If you’ve ordered Dominos, might as well eat the box

Via the AFR:

Researchers at Deakin University scored the fast food chains according to their nutrition policies, including marketing to children, disclosure of nutritional information and plans to reduce sugar and saturated fat.

Comments

  1. Gourmet Pizzas are well and good if you can afford $25+ and are not very hungry, But for something that goes with a few beers and stops the tummy grumbling as you get together with mates, it is very hard to go past a Dominos meatlover pizza. They may have shrunk a little bit over the years, but the salt level certainly hasn’t.

    The Domin

      • My wife gave me a biurthday card with a squirrel lying on a psychiatrists couch. The squirrel says “When I learned ‘you are what you eat’ I realised I was nuts.”
        It was probably appropriate at the time (and perhaps still) I think!!!

  2. StephenMEMBER

    Sure Claw. But when you’re getting smashed 42 to 3 by McSh!t burgers it might be time to recalibrate your definition of ‘gourmet.’ Maybe upgrade to a dodgy Greek Lamb sandwich? Usually at least a tomato and some parsley in that…

  3. At least sugar’s getting attention.

    But, if you think for a moment, it’s just a reflection of the bread base, fatty cheese, and minimal albeit fatty protein to pad the stats.

    Pizza hut does a thin base and has a few other menu items, so I’m guessing that’s where their saving grace is.

    A tomato and cheese toasty would rank the same.

    • Cheese is hardly a concern.
      Wheat is crap. Sugar is crap. Vegetable oils are crap. Avoid these three ingredients and soy and you’re health is likely to improve. But it rules out most fast food (obviously).

      • Potatoes are crap. rice is crap. Corn is crap. Avoid these and your health is likely to improve. Of course this rules out the vast majority of food consumed throughout history, and avoids the real problem that all these health things miss. Eating more energy than you burn is the problem, and food hasn’t become less healthy, people have become less active, and all the diet advice is really trying to cover up the lack of physical activity of the population on average.

      • Crocodile Chuck

        “and avoids the real problem that all these health things miss”

        No.

        Its not that simple.

      • Actually in reality it truly is. How many cases of scurvy do you think are diagnosed in Australia every year? Or any other vitamin deficiencies? Why do you think there is so much conflicting advice on what is healthy and what isn’t? It’s because it doesn’t make a significantly measurable difference on type of food because the what doesn’t matter anywhere near as much as the how much, and lack of exercise leads to all sorts of health problems even without weight gain.
        And any nutritionist who acknowledges that is declaring themselves worthless, so expect a never ending stream of conflicting studies all showing different and marginal effects of eating this or that that are all meaningless in the end.

    • The fats and the cheese are not really the problem they are made out to be.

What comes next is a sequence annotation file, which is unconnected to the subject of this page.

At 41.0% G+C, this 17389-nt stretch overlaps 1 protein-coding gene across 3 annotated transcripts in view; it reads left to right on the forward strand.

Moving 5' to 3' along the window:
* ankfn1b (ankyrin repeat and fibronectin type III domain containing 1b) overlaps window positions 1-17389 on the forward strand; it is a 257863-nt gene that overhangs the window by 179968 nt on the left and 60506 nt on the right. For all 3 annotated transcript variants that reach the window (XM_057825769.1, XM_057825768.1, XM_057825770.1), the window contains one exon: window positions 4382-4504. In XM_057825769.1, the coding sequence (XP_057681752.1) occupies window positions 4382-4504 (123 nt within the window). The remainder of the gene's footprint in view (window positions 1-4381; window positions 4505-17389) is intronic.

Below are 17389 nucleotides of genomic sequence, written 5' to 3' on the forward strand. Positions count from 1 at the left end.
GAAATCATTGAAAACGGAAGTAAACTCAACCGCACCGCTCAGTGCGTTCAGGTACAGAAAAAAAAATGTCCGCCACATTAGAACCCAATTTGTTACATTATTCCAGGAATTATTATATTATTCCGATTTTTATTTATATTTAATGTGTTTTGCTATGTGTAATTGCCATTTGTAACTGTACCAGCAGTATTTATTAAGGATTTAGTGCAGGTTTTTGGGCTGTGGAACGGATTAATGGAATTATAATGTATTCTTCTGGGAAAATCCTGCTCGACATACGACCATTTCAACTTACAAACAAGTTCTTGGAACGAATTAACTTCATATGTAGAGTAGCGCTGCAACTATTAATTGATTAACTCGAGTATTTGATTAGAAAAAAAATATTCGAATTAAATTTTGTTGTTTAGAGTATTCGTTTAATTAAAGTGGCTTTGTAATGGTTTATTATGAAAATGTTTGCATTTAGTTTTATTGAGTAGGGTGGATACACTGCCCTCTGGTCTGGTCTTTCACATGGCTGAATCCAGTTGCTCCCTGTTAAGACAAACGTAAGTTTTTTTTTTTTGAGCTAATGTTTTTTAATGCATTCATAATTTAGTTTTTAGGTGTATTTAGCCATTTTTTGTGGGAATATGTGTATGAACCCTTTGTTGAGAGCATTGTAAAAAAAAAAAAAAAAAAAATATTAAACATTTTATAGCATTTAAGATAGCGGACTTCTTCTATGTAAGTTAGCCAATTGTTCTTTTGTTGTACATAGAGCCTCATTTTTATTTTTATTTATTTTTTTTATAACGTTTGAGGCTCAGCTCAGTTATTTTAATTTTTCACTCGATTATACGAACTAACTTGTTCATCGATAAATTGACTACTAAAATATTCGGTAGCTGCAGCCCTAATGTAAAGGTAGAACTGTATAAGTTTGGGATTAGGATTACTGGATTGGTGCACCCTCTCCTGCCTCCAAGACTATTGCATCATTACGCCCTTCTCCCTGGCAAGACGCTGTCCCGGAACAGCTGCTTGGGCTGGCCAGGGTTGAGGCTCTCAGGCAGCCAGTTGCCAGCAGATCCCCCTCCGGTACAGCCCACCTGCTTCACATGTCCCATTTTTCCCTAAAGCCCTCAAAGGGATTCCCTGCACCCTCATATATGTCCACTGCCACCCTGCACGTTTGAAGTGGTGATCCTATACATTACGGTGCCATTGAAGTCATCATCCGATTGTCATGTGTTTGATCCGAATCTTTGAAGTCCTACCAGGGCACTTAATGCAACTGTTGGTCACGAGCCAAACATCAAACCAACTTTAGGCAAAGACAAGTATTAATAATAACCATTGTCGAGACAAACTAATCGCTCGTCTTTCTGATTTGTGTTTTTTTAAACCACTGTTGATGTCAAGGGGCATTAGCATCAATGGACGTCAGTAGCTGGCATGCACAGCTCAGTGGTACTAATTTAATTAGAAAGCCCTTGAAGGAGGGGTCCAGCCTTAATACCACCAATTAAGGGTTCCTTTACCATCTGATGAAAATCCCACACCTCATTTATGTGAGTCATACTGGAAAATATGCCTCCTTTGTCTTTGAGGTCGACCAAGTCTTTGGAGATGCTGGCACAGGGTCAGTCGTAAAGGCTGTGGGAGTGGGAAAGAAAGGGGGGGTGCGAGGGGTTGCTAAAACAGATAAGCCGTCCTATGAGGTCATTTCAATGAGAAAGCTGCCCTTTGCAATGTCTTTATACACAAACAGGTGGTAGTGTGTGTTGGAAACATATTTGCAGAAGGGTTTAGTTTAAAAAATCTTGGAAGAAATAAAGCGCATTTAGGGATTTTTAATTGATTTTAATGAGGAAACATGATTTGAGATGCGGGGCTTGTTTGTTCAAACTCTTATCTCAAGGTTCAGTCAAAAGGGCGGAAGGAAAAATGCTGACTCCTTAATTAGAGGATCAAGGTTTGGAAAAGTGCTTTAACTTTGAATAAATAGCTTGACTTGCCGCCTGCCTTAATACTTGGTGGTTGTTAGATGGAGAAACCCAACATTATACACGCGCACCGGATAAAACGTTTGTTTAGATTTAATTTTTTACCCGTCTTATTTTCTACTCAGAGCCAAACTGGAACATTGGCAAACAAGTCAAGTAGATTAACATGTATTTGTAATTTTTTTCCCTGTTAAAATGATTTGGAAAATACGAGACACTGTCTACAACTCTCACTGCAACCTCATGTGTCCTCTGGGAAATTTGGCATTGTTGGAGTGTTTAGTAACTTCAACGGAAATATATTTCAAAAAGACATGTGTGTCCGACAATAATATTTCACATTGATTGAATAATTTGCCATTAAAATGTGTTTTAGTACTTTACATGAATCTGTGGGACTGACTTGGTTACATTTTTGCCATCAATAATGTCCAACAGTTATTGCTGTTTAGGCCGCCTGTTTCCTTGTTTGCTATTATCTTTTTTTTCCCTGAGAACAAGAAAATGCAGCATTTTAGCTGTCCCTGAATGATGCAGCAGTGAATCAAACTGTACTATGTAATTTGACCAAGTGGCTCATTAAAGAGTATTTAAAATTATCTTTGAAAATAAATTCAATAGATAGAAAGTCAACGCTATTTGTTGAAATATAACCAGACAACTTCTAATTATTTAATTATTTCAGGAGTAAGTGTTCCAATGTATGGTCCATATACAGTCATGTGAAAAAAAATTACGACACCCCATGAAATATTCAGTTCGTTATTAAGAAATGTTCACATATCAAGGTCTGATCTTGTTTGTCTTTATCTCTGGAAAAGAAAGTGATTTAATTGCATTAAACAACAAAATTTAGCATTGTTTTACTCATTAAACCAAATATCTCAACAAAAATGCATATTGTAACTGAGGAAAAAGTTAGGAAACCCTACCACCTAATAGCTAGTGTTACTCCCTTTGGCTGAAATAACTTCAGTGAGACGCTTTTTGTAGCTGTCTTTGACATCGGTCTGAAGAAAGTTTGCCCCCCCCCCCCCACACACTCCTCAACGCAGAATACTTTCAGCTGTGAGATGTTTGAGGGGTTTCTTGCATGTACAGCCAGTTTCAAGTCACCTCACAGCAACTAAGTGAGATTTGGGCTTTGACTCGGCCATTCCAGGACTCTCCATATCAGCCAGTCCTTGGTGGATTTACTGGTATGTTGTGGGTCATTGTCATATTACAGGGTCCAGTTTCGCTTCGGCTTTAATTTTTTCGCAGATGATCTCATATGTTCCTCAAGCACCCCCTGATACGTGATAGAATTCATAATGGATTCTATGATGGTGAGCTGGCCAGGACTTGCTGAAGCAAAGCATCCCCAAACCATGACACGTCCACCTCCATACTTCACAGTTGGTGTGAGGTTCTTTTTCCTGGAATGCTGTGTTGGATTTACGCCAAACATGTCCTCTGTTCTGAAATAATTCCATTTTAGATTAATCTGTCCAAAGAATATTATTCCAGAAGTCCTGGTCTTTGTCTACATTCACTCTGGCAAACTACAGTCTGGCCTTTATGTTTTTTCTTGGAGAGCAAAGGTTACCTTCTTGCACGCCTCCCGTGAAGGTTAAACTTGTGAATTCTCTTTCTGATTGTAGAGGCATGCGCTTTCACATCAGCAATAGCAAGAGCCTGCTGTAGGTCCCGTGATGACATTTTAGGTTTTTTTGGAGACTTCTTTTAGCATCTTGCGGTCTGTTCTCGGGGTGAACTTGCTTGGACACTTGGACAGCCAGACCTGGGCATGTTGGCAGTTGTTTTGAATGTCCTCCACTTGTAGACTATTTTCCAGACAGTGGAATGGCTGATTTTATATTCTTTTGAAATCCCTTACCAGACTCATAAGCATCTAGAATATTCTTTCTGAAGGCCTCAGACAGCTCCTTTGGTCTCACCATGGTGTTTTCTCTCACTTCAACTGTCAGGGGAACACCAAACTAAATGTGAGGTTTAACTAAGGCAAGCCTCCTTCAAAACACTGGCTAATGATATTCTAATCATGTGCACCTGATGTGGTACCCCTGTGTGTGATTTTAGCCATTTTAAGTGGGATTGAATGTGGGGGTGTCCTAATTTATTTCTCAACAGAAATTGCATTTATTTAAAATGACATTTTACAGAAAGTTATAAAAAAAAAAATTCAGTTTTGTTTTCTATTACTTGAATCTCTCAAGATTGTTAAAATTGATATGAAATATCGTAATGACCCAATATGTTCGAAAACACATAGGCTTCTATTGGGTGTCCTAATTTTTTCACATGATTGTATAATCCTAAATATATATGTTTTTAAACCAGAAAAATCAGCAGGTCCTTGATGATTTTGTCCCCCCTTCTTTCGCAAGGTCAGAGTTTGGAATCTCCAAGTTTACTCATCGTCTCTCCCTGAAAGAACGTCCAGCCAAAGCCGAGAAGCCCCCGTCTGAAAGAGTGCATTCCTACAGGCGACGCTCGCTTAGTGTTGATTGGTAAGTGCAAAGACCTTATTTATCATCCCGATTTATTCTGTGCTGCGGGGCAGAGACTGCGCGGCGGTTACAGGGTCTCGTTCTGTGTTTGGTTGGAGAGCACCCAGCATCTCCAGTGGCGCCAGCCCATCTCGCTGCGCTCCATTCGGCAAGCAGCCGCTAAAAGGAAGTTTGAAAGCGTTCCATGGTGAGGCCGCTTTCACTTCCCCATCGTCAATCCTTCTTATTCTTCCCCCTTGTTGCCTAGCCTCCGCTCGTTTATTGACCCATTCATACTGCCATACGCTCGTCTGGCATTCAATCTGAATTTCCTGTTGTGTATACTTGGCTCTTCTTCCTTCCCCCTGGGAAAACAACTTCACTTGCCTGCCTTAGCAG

The researchers are not knowledgable about important nutritional facts if they are searching for saturated fats as an indicator of poor nutrition.

      Some saturated fats such as coconut oil and egg yolks are very beneficial to health.

      It appears that these so-called researchers don’t know what they are doing and are barking up the wrong tree.

      • BubbleyMEMBER

        Coconut oil is the most over rated hipster, mummy blogger load of bollocks currently available.

        Look at the people who eat a lot of coconut oil, the pacific islanders have a diet high in seafood and coconut oil, they should live till their 90 but they have massive rates of obesity and diabeties and die way too young.

        As for the “but its so healthy” please show me peer reviewed research to confirm this. A shiny brochure from a coconut oil company ain’t going to cut it.

        …and dont start me on mummy bloggers and their paid for content….

  4. Worked there many moons ago in high school. Not surprised at the result. The whole operation was dodgy as – never order a supreme pizza from there. Why? Well, their pans were only cleaned about once every 6 months (contracted out to an outfit that put them in a centrifuge which spun the pans so fast the built up black grease would fly off). As the pans with pizza bases were passed on to be topped after having been sauced, much cheese and other ingredients would fall outside the pizza and land into a tray under a grate. What also fell into the tray was bits of black grease flakes off the pans. To save on food costs when a supreme pizza was ordered guess what went on it?! The cheese and other ingredients that fell into the tray as the supreme pizza had just about everything on it. Mmmmmm bonus carbon.

  5. Home made pizza how hard is it – ????? – flour, yeast, salt, presto dough, “plain tomato sauce”, cheeses, add fresh ingredients and spice with fresh or dried herbs. I do this usually once a week for the two pizza hounds in the house. 15 min set up, half hour for dough to rise in oven, 4 pies out of 500 grams of flour and cheap.

      • I would have you know that I adorn my Roman pizzas with grilled hogs nipples – !!!!!! – Nouveau riche swine [RE flippers] will do in a pinch….

  6. This study is a a load of crap!! McDonalds get a big tick because they effectively advertise to kids??????? FFS! Grill’d gets smashed because it doesn’t advertise to kids!!!
    Just another example of the stupidity and how screwed up our universities are!! – in every damned field.

  7. McDonald’s well above Grlld shows to me results are meaningless, why not assess food nutritional value instead of policies.